Let us pretend that there indeed exists a unicorn cryptocurrency somewhere that may or may not be here yet. What would it look like, exactly? Let us set the 5 criteria of the unicorn cryptocurrency:
(1) Perfectly solves the blockchain trilemma:
o Infinite scalability
o Full security
o Full decentralization
(2) Zero or minimal transaction fee
(3) Full privacy
(4) Full smart contract capabilities
(5) Fair distribution and fair governance
For each of the above 5 criteria, there would not be any middle ground. For example, a cryptocurrency with just an in-protocol mixer would not be considered as having full privacy. As another example, an Initial Coin Offering (ICO) may possibly violate criterion (5) since with an ICO the distribution and governance are often heavily favored towards an oligarchy – this in turn would defy the spirit of decentralization that Bitcoin was found on.
There is no cryptocurrency currently that fits the above profile of the unicorn cryptocurrency. Let us examine an arbitrary list of highly hyped cryptocurrencies that meet the above list at least partially. The following list is by no means comprehensive but may be a sufficient sampling of various blockchain implementations:
Bitcoin is the very first and the best known cryptocurrency that started it all. While Bitcoin is generally considered extremely secure, it suffers from mining centralization to a degree. Bitcoin is not anonymous, lacks smart contracts, and most worrisomely, can only do about 7 transactions per seconds (TPS). Bitcoin is not the unicorn notwithstanding all the Bitcoin maximalists.
Ethereum is widely considered the gold standard of smart contracts aside from its scalability problem. Sharding as part of Casper’s release is generally considered to be the solution to Ethereum’s scalability problem.
The goal of sharding is to split up validating responsibilities among various groups or shards. Ethereum’s sharding comes down to duplicating the existing blockchain architecture and sharing a token. This does not solve the core issue and simply kicks the can further down the road. After all, full nodes still need to exist one way or another.
Ethereum’s blockchain size problem is also an issue as will be explained more later in this article.
As a result, Ethereum is not the unicorn due to its incomplete approach to scalability and, to a degree, security.
Dash’s masternodes are widely considered to be centralized due to their high funding requirements, and there are accounts of a pre-mine in the beginning. Dash is not the unicorn due to its questionable decentralization.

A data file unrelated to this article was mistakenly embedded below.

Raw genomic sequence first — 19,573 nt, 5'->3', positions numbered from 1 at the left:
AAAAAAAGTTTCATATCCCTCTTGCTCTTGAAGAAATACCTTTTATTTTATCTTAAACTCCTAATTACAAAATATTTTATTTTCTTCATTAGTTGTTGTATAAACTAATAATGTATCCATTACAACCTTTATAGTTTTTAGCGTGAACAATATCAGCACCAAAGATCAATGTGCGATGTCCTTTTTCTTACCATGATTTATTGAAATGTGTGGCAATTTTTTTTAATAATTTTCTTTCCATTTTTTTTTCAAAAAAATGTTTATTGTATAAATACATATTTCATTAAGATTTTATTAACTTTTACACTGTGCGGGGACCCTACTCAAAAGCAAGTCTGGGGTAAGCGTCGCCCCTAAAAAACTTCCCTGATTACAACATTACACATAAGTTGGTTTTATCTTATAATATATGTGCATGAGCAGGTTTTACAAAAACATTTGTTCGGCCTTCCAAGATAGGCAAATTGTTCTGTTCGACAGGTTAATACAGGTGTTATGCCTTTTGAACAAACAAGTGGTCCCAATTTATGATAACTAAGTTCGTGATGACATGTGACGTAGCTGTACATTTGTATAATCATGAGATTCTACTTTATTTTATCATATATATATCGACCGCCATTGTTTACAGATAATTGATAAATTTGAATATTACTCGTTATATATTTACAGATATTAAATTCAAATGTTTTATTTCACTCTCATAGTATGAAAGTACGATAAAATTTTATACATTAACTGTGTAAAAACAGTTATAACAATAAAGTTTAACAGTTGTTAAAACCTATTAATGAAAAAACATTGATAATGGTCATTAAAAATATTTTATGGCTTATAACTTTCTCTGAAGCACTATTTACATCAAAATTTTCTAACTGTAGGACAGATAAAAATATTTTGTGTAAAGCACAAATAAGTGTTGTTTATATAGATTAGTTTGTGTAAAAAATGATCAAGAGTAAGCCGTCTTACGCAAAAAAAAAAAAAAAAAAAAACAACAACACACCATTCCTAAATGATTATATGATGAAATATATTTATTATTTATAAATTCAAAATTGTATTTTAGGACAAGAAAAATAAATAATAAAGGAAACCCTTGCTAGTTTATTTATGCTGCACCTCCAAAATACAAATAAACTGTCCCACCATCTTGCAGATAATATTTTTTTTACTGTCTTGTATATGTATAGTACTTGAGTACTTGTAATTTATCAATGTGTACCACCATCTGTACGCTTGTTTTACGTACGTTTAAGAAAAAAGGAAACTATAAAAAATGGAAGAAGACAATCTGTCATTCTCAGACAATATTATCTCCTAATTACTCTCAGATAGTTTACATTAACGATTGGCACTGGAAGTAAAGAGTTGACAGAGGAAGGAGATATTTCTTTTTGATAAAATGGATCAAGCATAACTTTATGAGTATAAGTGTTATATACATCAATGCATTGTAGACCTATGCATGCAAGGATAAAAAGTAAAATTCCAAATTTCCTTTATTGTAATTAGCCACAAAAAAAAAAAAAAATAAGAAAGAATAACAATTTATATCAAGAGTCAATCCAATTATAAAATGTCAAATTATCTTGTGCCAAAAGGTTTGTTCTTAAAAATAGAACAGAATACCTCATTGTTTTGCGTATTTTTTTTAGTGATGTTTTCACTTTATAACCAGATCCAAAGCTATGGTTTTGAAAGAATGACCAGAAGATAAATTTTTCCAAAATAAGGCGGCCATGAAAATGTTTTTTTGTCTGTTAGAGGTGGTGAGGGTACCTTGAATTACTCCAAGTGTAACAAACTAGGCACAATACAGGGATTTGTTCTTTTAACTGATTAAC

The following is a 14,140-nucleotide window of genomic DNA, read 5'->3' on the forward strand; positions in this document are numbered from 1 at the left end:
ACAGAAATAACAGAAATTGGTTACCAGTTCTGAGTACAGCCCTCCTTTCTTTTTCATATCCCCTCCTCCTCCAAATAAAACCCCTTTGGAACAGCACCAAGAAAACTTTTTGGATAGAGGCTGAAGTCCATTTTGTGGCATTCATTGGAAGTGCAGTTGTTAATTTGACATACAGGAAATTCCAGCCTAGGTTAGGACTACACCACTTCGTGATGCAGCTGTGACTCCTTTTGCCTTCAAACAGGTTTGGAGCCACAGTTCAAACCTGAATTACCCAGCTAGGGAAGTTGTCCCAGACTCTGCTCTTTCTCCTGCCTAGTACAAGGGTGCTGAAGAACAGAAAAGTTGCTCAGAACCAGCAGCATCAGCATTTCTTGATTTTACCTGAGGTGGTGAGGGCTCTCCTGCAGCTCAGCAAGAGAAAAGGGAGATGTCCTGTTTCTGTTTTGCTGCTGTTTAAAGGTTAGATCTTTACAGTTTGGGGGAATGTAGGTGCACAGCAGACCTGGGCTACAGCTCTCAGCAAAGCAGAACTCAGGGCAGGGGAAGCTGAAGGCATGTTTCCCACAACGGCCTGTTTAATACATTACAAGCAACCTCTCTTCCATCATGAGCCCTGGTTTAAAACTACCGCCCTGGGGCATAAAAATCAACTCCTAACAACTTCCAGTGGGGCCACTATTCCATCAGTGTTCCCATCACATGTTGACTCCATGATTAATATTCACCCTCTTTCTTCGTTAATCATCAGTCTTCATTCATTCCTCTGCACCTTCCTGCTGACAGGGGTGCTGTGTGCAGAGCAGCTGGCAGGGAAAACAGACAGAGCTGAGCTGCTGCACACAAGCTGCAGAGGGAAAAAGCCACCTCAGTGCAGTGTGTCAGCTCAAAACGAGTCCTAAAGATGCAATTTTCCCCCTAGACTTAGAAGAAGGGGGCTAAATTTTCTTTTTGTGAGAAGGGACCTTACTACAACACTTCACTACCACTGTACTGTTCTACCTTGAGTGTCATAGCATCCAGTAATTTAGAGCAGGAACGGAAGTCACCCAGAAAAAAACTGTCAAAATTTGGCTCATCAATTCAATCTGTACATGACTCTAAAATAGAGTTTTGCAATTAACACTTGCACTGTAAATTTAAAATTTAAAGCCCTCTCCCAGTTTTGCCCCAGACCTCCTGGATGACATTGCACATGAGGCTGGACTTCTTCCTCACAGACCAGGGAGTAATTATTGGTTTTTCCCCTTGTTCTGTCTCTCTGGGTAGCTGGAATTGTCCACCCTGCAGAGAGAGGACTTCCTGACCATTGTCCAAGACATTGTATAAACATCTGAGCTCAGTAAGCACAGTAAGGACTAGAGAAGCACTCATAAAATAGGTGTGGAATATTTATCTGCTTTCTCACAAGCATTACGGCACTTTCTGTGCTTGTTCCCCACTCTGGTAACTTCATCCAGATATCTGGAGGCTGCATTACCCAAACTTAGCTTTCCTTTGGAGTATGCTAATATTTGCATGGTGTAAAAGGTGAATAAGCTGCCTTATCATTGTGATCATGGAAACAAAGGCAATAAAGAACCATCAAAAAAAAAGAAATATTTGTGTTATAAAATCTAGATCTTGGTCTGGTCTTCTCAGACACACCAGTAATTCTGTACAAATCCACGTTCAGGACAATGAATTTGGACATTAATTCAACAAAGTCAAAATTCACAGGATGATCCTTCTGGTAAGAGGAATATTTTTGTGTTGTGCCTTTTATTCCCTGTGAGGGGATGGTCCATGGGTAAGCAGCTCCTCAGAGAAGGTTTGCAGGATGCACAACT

Nano boasts rightfully for its instant, free transactions. But it lacks smart contracts and privacy, and it may be exposed to well orchestrated DDOS attacks. Therefore, it goes without saying that Nano is not the unicorn.
While EOS claims to execute millions of transactions per seconds, a quick glance reveals centralized parameters with 21 nodes and a questionable governance system. Therefore, EOS fails to achieve the unicorn status.
One of the best known and respected privacy coins, Monero lacks smart contracts and may fall short of infinite scalability due to CryptoNote’s design. The unicorn rank is out of Monero’s reach.
IOTA’s scalability is based on the number of transactions the network processes, and so its supposedly infinite scalability would fluctuate and is subject to the whims of the underlying transactions. While IOTA’s scalability approach is innovative and may work in the long term, it should be reminded that the unicorn cryptocurrency has no middle ground. The unicorn cryptocurrency would be expected to scale infinitely on a consistent basis from the beginning.
In addition, IOTA’s Masked Authenticated Messaging (MAM) feature does not bring privacy to the masses in a highly convenient manner. Consequently, the unicorn is not found with IOTA.
PascalCoin as a Candidate for the Unicorn Cryptocurrency
Please allow me to present a candidate for the cryptocurrency unicorn: PascalCoin.
According to the website, PascalCoin claims the following:
“PascalCoin is an instant, zero-fee, infinitely scalable, and decentralized cryptocurrency with advanced privacy and smart contract capabilities. Enabled by the SafeBox technology to become the world’s first blockchain independent of historical operations, PascalCoin possesses unlimited potential.”
The above summary is a mouthful to be sure, but let’s take a deep dive on how PascalCoin innovates with the SafeBox and more. Before we do this, I encourage you to first become acquainted with PascalCoin by watching the following video introduction:
The rest of this section will be split into 10 parts in order to illustrate most of the notable features of PascalCoin. Naturally, let’s start off with the SafeBox.
Part #1: The SafeBox
Unlike traditional UTXO-based cryptocurrencies in which the blockchain records the specifics of each transaction (address, sender address, amount of funds transferred, etc.), the blockchain in PascalCoin is only used to mutate the SafeBox. The SafeBox is a separate but equivalent cryptographic data structure that snapshots account balances. PascalCoin’s blockchain is comparable to a machine that feeds the most important data – namely, the state of an account – into the SafeBox. Any node can still independently compute and verify the cumulative Proof-of-Work required to construct the SafeBox.
The PascalCoin whitepaper elegantly highlights the unique historical independence that the SafeBox possesses:
“While there are approaches that cryptocurrencies could use such as pruning, warp-sync, "finality checkpoints", UTXO-snapshotting, etc, there is a fundamental difference with PascalCoin. Their new nodes can only prove they are on most-work-chain using the infinite history whereas in PascalCoin, new nodes can prove they are on the most-work chain without the infinite history.”